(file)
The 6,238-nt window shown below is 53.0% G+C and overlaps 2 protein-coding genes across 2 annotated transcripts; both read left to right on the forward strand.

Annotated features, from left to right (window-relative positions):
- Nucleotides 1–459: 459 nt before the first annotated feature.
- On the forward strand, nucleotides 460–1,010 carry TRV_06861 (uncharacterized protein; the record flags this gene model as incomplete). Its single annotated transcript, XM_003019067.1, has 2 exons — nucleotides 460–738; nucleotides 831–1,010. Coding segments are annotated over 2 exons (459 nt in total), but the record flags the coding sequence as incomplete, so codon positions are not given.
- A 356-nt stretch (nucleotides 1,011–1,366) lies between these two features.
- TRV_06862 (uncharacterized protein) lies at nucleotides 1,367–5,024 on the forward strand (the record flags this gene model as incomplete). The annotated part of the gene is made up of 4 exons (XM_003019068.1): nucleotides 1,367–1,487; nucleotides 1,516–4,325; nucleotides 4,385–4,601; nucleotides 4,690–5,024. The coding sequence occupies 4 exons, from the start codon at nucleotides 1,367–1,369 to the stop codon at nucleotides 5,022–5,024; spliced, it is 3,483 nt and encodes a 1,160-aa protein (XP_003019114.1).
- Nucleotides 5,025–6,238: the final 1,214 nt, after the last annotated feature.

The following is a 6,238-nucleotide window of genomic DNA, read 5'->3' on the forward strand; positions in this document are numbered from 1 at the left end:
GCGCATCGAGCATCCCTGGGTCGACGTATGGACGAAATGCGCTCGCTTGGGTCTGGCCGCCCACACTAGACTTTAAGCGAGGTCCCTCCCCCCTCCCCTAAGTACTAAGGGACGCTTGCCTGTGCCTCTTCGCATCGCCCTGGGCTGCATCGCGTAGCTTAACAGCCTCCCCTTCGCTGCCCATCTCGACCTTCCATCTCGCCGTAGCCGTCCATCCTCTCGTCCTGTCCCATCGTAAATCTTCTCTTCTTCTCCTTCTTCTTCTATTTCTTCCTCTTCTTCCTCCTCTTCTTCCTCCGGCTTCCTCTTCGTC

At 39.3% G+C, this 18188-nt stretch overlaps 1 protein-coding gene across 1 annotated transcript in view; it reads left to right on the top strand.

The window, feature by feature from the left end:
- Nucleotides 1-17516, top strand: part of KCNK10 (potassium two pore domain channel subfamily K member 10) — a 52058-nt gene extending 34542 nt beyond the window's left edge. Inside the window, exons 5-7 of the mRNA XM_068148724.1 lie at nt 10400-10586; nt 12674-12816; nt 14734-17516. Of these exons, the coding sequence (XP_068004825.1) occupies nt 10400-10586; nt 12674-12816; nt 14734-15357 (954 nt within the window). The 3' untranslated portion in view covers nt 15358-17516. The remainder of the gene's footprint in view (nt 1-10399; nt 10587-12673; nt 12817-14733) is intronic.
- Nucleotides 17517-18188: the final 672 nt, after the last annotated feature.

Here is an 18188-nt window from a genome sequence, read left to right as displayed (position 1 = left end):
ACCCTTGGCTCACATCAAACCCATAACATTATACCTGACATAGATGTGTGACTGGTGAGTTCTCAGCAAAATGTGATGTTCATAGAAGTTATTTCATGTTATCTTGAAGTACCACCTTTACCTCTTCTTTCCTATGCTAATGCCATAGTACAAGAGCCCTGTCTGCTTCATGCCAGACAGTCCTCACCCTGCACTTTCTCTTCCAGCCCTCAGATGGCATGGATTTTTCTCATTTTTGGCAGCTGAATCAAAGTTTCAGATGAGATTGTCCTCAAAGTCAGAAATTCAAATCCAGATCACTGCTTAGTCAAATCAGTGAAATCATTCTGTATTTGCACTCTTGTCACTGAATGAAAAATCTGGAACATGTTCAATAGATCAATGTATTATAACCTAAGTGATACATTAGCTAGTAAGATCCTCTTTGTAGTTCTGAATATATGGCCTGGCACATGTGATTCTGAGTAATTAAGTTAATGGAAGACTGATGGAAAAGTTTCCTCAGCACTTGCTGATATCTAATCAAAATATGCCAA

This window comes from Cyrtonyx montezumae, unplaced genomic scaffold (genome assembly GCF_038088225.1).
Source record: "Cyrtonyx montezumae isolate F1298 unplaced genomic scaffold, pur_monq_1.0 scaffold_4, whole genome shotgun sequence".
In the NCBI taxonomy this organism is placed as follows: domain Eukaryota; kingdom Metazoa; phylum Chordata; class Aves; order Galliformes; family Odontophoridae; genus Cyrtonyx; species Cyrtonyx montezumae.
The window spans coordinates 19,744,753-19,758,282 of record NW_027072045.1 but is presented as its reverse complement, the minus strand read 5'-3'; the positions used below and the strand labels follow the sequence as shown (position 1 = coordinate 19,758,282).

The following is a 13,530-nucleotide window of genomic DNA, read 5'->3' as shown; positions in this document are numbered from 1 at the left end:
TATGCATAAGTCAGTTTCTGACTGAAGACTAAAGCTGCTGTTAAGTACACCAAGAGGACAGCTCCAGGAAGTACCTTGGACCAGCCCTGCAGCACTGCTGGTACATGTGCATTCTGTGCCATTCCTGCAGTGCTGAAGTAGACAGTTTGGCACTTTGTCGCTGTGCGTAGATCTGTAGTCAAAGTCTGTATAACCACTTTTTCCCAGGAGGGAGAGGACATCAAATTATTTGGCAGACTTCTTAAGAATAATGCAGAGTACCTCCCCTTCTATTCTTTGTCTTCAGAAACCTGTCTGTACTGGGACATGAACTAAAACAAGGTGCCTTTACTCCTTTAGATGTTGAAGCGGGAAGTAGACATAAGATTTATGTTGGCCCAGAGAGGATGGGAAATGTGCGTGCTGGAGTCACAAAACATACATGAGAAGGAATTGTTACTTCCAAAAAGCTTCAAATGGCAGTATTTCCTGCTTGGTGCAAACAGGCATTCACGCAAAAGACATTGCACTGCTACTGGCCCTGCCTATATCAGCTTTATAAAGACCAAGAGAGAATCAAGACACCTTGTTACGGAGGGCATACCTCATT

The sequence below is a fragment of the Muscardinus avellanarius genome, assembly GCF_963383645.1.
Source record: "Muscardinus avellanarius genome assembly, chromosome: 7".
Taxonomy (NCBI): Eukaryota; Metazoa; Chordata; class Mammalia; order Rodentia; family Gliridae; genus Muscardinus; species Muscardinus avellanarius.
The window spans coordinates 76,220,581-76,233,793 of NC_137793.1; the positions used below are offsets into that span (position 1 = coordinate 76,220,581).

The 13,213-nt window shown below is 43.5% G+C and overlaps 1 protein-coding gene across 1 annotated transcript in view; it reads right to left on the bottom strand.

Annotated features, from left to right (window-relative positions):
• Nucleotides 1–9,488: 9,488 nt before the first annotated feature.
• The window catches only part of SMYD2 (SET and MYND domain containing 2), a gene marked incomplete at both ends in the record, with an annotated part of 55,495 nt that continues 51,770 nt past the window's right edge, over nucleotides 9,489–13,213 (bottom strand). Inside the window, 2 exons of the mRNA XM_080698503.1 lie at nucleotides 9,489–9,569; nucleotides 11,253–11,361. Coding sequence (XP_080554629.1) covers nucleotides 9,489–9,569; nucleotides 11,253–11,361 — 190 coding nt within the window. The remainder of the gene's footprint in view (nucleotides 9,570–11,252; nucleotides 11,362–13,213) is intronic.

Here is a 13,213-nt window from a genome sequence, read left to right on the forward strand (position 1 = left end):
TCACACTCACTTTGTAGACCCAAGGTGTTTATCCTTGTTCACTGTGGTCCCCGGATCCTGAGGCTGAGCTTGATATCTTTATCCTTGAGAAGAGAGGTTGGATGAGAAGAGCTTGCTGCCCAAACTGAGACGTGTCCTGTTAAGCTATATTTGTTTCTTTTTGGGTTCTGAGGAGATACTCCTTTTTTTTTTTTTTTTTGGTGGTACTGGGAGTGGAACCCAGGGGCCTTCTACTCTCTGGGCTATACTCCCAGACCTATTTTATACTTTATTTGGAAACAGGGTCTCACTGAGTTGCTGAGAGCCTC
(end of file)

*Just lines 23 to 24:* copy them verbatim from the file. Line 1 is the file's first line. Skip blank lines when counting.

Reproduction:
Source record: "Muscardinus avellanarius genome assembly, chromosome: 7".
Taxonomy (NCBI): Eukaryota; Metazoa; Chordata; class Mammalia; order Rodentia; family Gliridae; genus Muscardinus; species Muscardinus avellanarius.